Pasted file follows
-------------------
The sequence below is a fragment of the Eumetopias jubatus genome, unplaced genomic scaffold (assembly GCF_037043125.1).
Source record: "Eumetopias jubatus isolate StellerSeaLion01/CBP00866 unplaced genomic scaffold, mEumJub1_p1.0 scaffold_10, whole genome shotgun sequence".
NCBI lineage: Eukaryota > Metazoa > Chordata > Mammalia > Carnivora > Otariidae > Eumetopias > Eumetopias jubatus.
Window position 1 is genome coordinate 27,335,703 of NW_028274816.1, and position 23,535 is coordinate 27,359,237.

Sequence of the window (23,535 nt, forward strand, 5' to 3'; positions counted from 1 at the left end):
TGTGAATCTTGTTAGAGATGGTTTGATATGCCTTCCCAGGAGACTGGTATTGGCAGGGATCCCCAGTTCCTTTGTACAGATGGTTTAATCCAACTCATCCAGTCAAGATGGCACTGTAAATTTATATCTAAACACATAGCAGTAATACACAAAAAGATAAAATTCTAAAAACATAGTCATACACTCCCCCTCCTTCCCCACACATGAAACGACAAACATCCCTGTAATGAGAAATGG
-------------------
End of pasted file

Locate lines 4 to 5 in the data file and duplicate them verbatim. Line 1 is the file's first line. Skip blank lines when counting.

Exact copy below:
Window position 1 is genome coordinate 27,335,703 of NW_028274816.1, and position 23,535 is coordinate 27,359,237.

Sequence of the window (23,535 nt, forward strand, 5' to 3'; positions counted from 1 at the left end):